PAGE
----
What do Brutus' last words mean in the play Julius Caesar?

1 Answer | Add Yours

lsumner's profile pic

lsumner | High School Teacher | (Level 2) Senior Educator

Posted on

Brutus last words indicate that he is still grieving over having had to kill Caesar:

Goodbye, good Strato.

—Now Caesar, be still.
I didn’t kill you with half so good a will.

Brutus is saying that it is easier to run on his own sword than to have had to kill Caesar. Brutus realizes that the enemy has defeated him. Rather than become Antony's prisoner, Brutus would rather die. He runs on his own sword. His last words indicate that he is still upset by having had to kill Caesar. He is stating that he is more willing to kill himself than to kill Caesar. Brutus never wanted anything but peace for all of Rome. He runs on his own sword and finally finds peace.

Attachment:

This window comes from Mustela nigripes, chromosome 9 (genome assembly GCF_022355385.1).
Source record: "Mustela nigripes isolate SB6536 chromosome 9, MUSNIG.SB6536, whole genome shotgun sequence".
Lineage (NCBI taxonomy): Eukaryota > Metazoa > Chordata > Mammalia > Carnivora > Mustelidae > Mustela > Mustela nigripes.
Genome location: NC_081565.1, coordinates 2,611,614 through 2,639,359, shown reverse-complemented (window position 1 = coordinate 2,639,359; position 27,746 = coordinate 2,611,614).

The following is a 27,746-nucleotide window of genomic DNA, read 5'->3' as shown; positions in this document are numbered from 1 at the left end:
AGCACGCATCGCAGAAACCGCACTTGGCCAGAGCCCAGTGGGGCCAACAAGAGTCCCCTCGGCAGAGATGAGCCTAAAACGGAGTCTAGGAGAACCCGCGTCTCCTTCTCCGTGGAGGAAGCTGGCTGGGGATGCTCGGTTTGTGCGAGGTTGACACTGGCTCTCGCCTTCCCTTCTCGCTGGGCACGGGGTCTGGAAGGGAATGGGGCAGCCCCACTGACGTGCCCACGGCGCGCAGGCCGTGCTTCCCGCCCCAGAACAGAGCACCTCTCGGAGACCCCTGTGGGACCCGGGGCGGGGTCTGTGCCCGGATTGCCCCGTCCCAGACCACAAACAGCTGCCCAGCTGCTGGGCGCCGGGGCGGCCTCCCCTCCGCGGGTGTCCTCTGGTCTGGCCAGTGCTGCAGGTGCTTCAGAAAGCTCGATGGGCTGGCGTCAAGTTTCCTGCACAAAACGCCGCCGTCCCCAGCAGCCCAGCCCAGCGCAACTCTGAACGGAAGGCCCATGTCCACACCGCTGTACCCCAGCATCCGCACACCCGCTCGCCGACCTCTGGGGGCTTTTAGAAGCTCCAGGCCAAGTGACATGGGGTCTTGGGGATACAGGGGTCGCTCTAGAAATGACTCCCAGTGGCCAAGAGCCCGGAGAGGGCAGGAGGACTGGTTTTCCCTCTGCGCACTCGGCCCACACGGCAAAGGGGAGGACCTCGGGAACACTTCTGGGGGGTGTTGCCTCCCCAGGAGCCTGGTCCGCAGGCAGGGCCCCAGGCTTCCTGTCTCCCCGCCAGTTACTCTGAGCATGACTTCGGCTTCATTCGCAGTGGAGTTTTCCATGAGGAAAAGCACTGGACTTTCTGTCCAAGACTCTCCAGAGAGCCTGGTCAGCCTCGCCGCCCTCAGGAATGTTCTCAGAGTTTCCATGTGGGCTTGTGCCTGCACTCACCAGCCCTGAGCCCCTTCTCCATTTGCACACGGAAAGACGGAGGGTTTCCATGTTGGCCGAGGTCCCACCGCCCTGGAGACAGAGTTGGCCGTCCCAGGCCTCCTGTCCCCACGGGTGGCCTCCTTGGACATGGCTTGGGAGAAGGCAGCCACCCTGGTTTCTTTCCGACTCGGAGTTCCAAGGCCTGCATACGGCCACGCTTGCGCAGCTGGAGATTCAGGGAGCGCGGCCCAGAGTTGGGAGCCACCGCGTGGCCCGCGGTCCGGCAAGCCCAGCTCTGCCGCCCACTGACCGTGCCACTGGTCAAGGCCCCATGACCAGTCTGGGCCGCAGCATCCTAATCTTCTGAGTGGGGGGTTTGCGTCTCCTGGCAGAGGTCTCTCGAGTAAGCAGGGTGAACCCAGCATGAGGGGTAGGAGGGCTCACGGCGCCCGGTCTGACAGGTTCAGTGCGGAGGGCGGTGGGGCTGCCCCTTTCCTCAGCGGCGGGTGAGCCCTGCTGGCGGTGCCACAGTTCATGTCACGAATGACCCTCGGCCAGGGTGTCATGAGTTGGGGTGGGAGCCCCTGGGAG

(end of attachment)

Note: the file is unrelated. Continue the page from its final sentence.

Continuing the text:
When Antony finds Brutus' dead body, he proclaims Brutus as the most honorable of all the conspirators:

This was the noblest Roman of them all.
All the conspirators, except him,
Did that they did out of jealousy of great Caesar;
Only he, in a general-honest thought
And common good to all, made one of them.
His life was gentle, and the elements
So mixed in him that Nature might stand up
And say to all the world, "This was a man!"

Antony praises him one last time. 


We’ve answered 317,443 questions. We can answer yours, too.

Ask a question